As the APRA continues to crack down on banks exceeding the 10 per cent ‘speed limit’, you can expect to see the real estate market be less and less heated in the months to come. If you’re looking to buy a home you can settle in, it’s important to be ready to snatch up a property for sale that suits your needs.

Why should you should consider renting?

Why should you should consider renting?When it comes to living in Australian property, purchasing with home loans seems to be the default choice. For many, there’s a general impression that renting property is some kind of short-term bridge between leaving your family and buying your first home.

But if you’ve had your eye on real estate news for the last few years, you’ll notice that purchasing real estate in Australia is getting increasingly difficult, particularly in certain capital cities.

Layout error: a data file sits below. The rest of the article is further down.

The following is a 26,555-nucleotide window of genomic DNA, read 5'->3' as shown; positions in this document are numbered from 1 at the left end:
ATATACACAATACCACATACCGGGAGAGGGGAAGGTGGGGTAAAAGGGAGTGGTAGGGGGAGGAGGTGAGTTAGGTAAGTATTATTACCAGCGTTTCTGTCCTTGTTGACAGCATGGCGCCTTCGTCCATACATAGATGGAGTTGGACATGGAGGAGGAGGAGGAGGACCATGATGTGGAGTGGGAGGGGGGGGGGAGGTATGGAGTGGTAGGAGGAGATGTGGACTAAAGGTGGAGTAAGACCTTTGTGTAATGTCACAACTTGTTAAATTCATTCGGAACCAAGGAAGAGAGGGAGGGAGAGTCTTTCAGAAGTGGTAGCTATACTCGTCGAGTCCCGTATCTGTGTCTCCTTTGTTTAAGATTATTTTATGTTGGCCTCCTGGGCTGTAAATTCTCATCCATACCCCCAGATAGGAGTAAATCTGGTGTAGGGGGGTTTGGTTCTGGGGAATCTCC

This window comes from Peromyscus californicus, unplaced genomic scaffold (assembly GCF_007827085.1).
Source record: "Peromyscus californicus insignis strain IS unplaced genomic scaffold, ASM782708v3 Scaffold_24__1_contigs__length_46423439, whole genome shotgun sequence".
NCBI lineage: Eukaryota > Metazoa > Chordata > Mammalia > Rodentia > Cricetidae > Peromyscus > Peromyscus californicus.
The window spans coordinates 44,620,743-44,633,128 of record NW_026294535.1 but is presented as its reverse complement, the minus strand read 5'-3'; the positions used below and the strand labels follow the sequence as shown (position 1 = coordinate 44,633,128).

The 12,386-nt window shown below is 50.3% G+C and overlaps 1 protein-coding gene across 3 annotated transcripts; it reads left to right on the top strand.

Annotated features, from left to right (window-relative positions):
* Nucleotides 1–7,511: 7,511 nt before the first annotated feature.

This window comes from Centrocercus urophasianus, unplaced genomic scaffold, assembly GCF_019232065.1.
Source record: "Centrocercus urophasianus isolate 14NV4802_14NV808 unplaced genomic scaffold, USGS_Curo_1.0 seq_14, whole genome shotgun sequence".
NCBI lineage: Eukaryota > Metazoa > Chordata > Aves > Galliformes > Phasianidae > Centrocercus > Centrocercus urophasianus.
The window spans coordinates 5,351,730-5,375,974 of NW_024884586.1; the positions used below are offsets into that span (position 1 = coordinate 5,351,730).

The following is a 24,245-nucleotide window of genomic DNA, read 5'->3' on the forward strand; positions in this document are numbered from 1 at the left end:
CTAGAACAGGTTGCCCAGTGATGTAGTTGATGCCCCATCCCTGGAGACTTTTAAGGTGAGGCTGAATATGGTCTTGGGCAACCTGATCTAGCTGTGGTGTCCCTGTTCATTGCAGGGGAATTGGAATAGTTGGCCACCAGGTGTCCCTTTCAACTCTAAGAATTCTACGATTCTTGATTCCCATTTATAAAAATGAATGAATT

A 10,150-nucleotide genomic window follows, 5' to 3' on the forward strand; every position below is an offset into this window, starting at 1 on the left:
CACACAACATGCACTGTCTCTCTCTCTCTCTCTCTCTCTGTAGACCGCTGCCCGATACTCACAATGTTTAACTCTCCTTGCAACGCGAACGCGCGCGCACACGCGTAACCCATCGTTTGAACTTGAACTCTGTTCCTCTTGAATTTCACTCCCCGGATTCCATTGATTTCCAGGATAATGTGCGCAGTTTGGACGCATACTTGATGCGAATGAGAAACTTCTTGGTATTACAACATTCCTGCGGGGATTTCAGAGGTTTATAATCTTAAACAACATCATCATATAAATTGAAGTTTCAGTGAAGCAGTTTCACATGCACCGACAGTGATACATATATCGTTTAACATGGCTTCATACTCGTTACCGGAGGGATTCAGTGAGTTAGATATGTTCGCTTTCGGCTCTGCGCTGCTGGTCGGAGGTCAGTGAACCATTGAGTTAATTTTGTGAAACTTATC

While there are many great perks and benefits from owning property, there are also key advantages to renting that make it an appealing option.


Affordability is a big factor for anyone. In this field, the case for renting seems to have the upper hand.

The Housing Industry Association reported in June that the National Affordability Index dropped by 2.9 per cent. Sydney and Melbourne saw the greatest decreases, at 6.9 and 9.1 per cent respectively. This demonstrates that housing prices are rising faster than people’s earnings.

While people with low interest home loans can still find ways to adapt and purchase property, it outlines just how comparatively affordable renting could be.